We have both ends of the business scale here. One is a massive food manufacturer with brands that most of us have on our shelves and the other is a small community baker based in Dunbar.
First up is Premier Foods, better known for such store-cupboard favourites as OXO, Hovis, Mr Kipling and Bisto, to name but a few. They warned at the start of October 2011 that its full-year trading profit will fall below expectations. The UK’s biggest food manufacturer described current trading as “disappointing” with both sales and market share having declined over the last 12 months.
In the same week an article about a small community bakery in Dunbar, East Lothian caught my eye. Three hundred local residents have all invested a small amount of money in an attempt to revive their high-street. They hope to provide a new source of employment and training eventually developing a wholesale market as well as sales through the shop.
Now some of you will argue that Premier Foods has a raft of investors but I think we’re missing the whole point of why Dunbar Community Bakers can be successful. It’s about delivering a quality product to local people who care about what they are getting and who will actually use the product.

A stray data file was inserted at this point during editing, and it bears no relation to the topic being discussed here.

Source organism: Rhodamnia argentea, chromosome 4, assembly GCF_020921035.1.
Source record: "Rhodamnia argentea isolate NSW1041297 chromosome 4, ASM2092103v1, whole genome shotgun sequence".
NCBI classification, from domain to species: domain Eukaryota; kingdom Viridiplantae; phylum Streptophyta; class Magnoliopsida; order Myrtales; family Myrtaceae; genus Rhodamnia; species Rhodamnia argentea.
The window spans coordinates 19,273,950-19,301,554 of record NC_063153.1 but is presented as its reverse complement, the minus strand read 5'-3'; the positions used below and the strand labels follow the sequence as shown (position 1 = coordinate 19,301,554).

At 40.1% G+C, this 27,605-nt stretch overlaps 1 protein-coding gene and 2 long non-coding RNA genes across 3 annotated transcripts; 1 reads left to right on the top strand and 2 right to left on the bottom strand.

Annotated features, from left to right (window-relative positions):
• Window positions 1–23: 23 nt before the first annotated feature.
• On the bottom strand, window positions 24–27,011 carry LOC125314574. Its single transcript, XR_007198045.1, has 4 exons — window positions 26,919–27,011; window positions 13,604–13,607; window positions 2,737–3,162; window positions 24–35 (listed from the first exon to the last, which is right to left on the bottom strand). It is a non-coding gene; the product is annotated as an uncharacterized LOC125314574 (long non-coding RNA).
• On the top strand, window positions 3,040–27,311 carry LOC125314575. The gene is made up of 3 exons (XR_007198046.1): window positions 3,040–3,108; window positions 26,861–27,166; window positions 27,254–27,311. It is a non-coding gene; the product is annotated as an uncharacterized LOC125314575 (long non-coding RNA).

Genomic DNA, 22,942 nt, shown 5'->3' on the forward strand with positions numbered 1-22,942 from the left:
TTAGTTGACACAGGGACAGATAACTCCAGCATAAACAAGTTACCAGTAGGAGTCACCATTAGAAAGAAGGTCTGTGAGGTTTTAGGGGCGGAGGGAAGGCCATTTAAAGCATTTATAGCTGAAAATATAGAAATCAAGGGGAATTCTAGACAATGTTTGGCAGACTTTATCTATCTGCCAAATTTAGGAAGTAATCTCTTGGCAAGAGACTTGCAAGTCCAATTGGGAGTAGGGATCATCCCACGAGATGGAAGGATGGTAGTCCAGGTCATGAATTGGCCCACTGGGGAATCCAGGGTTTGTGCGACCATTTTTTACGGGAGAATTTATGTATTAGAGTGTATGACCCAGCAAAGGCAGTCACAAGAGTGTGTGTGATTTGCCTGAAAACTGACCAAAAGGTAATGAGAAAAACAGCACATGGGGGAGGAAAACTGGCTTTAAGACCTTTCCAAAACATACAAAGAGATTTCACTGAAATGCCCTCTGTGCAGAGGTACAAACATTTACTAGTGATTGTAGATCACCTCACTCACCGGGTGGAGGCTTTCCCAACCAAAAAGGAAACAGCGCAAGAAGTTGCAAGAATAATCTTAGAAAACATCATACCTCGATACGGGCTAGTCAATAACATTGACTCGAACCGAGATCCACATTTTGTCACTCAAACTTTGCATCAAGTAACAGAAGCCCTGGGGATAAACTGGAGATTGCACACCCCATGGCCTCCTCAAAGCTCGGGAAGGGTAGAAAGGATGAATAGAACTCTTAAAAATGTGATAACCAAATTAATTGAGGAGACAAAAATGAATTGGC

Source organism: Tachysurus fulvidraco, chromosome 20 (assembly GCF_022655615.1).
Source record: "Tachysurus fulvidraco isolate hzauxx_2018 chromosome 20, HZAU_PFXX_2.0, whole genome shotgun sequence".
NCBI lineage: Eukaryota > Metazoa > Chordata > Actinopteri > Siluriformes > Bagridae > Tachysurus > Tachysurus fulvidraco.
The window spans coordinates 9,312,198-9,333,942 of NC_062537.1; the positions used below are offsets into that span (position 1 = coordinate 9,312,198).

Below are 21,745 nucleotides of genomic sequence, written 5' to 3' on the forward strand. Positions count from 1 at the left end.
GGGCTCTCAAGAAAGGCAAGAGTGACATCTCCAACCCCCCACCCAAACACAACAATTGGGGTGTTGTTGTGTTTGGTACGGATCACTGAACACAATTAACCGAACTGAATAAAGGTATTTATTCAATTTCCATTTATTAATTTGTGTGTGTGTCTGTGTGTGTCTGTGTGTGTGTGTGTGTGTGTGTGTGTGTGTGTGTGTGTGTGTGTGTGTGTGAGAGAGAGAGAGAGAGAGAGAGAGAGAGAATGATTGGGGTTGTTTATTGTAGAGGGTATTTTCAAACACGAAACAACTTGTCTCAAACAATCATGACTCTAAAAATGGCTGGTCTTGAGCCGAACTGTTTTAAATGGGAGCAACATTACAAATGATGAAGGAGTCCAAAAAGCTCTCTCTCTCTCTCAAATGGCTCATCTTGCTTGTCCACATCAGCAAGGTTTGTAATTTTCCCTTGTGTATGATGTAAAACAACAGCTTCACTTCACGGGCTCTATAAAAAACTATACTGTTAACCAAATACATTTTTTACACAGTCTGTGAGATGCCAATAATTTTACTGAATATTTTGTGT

If you look down the list of executive directors for Premier, do we really believe that David Beever or Charles Smith are coming home and cracking open a jar of Loyd Grossman’s Thai Green Curry?
I wish them well and hope that we can see more social enterprises making it onto the high-street. As an aside, one of the 5 key priorities that the new chief executive of Premier, has identified is agreeing a refinancing plan. I wonder if he can learn something from a lesser known Scottish bakery?
You can check out Premier Foods latest financials at http://issuu.com/ukdata/docs/premier_foods_05160050?mode=window&viewMode=doublePage and if you want to monitor any credit/filing changes visit http://ukdata.com/company/05160050/PREMIER-FOODS-PLC